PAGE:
Category Archives: Business

How to take time away from your business

 

Travel and tourisim

Consider the value of taking time off. Recognize taking a break is necessary for your health and well-being. When you don’t take enough breaks, productivity, decision-making and leadership abilities suffer–and people can tell.

Harvard Business Review study found, taking time off can even improve communication and efficiency. An experiment was conducted on the Boston Consulting Group (BCG) in which consultants were required to take days off. While participants resisted the mandatory break at first, they soon realized its benefits. A consultant even reported coming back refreshed in spite of a busy week. The company also found additional benefits to taking mandatory breaks, including improved communication, learning, and results.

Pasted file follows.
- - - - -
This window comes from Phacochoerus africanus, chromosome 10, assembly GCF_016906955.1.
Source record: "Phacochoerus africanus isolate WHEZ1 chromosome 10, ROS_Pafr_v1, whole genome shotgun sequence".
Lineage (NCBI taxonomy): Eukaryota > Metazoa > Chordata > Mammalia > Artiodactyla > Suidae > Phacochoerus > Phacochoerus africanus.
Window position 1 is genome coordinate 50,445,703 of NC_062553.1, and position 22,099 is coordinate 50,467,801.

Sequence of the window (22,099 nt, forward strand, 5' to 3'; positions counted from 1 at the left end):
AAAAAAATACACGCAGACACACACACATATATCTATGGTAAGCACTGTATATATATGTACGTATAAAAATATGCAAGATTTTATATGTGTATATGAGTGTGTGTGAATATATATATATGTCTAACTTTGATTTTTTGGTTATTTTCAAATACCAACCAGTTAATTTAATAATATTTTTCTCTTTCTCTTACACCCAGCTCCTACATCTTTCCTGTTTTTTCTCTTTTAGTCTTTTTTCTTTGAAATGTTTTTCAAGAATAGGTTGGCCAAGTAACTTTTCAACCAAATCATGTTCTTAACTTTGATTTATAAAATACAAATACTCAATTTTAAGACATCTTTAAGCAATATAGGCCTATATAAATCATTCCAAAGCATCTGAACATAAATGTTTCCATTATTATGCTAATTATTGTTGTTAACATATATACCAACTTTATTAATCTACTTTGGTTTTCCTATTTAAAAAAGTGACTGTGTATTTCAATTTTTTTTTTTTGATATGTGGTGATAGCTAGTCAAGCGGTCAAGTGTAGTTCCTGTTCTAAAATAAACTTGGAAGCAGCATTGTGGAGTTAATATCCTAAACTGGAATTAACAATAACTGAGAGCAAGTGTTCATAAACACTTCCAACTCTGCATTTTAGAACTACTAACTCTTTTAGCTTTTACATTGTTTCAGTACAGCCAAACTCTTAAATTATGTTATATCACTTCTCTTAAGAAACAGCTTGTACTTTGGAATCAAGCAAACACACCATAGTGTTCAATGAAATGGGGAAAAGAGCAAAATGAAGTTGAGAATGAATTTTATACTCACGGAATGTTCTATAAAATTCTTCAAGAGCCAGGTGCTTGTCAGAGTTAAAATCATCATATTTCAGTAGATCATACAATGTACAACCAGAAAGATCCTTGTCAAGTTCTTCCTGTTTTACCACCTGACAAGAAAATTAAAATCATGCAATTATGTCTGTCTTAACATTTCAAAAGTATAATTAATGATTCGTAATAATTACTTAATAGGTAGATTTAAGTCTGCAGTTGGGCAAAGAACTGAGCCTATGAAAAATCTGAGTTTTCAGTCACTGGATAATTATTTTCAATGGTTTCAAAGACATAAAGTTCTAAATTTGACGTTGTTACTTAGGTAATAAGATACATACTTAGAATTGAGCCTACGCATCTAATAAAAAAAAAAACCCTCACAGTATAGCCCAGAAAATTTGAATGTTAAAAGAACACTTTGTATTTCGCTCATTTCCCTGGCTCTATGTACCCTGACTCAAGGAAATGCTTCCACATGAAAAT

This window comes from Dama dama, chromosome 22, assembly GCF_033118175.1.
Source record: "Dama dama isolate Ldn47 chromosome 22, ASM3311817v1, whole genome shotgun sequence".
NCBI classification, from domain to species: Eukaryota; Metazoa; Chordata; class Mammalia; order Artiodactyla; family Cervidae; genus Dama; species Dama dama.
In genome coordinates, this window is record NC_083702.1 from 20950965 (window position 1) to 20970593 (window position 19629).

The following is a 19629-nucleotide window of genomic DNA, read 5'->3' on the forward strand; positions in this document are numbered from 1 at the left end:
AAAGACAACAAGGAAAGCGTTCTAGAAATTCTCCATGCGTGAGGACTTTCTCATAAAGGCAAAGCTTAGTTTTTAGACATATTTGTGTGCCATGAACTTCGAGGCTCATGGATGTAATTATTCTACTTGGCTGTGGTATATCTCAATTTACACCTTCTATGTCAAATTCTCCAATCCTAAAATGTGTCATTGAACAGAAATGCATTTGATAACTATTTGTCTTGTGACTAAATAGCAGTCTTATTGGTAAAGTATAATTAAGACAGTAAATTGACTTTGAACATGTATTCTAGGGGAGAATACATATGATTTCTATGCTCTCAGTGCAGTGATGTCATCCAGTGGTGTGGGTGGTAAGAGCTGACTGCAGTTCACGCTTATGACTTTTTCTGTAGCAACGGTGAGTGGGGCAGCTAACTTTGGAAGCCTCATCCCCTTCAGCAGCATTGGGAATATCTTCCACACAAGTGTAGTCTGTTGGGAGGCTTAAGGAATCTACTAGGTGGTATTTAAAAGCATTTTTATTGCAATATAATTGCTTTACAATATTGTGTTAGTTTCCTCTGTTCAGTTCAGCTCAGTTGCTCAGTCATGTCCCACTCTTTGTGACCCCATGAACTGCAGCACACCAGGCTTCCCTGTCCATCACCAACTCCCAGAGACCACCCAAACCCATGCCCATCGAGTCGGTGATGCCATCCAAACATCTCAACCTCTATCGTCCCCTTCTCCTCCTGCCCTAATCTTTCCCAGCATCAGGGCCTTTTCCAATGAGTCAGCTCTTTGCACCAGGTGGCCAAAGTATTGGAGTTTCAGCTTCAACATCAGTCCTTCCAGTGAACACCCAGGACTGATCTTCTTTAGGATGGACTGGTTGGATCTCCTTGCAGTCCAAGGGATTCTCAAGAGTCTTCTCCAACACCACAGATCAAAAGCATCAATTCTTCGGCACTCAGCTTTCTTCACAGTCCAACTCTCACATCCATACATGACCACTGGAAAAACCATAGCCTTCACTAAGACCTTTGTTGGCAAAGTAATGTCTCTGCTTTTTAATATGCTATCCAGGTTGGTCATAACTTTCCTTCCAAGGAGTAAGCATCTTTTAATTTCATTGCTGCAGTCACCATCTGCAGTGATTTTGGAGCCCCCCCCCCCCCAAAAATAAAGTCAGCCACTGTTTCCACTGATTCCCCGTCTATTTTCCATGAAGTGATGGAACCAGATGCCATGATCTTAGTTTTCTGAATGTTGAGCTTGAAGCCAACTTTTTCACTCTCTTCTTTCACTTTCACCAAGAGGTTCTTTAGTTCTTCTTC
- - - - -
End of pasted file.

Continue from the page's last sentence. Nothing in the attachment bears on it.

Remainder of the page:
Put things into perspective:  Set aside your guilt and control issues for a moment and objectively consider the state of your company. Look at the numbers. How are your sales? Are you meeting your goals? Also take a look at your own performance. How many times did you take off in the past year? What results have you achieved as CEO? If you’re on track with everything and you’re due for a break, there isn’t any reason to feel guilty about it.

Talk to your team: Discuss plans with your employees and let them weigh in. Ask if they need your approval with anything before you leave and make sure they have your contact information.

Have a contingency plan: Appease your inner control freak by setting up a contingency plan while you’re away. Delegate tasks and make sure everyone in the company knows who to turn to while you’re gone. Do the same thing with clients, vendors, and other external parties. Let them know that you’ll be taking some time off and tell them who to contact for any urgent issues.

The bottom line: Ultimately, the choice will rest on you. Whatever you decide, make sure you’re doing it because it’s what you need and not because your inner control freak made the decision for you.